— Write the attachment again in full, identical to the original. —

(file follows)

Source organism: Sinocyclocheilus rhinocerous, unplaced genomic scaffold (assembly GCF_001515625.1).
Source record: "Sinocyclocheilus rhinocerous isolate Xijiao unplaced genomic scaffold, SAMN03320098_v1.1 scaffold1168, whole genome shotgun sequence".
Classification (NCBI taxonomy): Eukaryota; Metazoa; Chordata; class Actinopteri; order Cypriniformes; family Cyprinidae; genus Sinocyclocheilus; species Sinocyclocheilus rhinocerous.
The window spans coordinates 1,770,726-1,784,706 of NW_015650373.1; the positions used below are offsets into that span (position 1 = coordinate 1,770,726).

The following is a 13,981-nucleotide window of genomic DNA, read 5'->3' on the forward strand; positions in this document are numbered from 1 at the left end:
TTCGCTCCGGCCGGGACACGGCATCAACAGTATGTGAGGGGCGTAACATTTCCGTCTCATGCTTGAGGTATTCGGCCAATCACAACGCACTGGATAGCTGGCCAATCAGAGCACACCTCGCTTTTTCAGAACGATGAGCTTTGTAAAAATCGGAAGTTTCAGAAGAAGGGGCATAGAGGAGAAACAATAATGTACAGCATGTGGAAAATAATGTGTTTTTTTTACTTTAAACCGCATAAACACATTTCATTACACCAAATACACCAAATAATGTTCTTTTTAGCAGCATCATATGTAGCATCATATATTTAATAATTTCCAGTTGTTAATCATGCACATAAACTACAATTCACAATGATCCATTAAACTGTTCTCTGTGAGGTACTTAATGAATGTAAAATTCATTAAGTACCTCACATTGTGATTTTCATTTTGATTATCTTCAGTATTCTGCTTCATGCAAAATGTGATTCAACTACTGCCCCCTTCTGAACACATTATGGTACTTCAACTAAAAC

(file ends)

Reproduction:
Source organism: Sinocyclocheilus rhinocerous, unplaced genomic scaffold (assembly GCF_001515625.1).
Source record: "Sinocyclocheilus rhinocerous isolate Xijiao unplaced genomic scaffold, SAMN03320098_v1.1 scaffold1168, whole genome shotgun sequence".
Classification (NCBI taxonomy): Eukaryota; Metazoa; Chordata; class Actinopteri; order Cypriniformes; family Cyprinidae; genus Sinocyclocheilus; species Sinocyclocheilus rhinocerous.
The window spans coordinates 1,770,726-1,784,706 of NW_015650373.1; the positions used below are offsets into that span (position 1 = coordinate 1,770,726).

The following is a 13,981-nucleotide window of genomic DNA, read 5'->3' on the forward strand; positions in this document are numbered from 1 at the left end:
TTCGCTCCGGCCGGGACACGGCATCAACAGTATGTGAGGGGCGTAACATTTCCGTCTCATGCTTGAGGTATTCGGCCAATCACAACGCACTGGATAGCTGGCCAATCAGAGCACACCTCGCTTTTTCAGAACGATGAGCTTTGTAAAAATCGGAAGTTTCAGAAGAAGGGGCATAGAGGAGAAACAATAATGTACAGCATGTGGAAAATAATGTGTTTTTTTTACTTTAAACCGCATAAACACATTTCATTACACCAAATACACCAAATAATGTTCTTTTTAGCAGCATCATATGTAGCATCATATATTTAATAATTTCCAGTTGTTAATCATGCACATAAACTACAATTCACAATGATCCATTAAACTGTTCTCTGTGAGGTACTTAATGAATGTAAAATTCATTAAGTACCTCACATTGTGATTTTCATTTTGATTATCTTCAGTATTCTGCTTCATGCAAAATGTGATTCAACTACTGCCCCCTTCTGAACACATTATGGTACTTCAACTAAAAC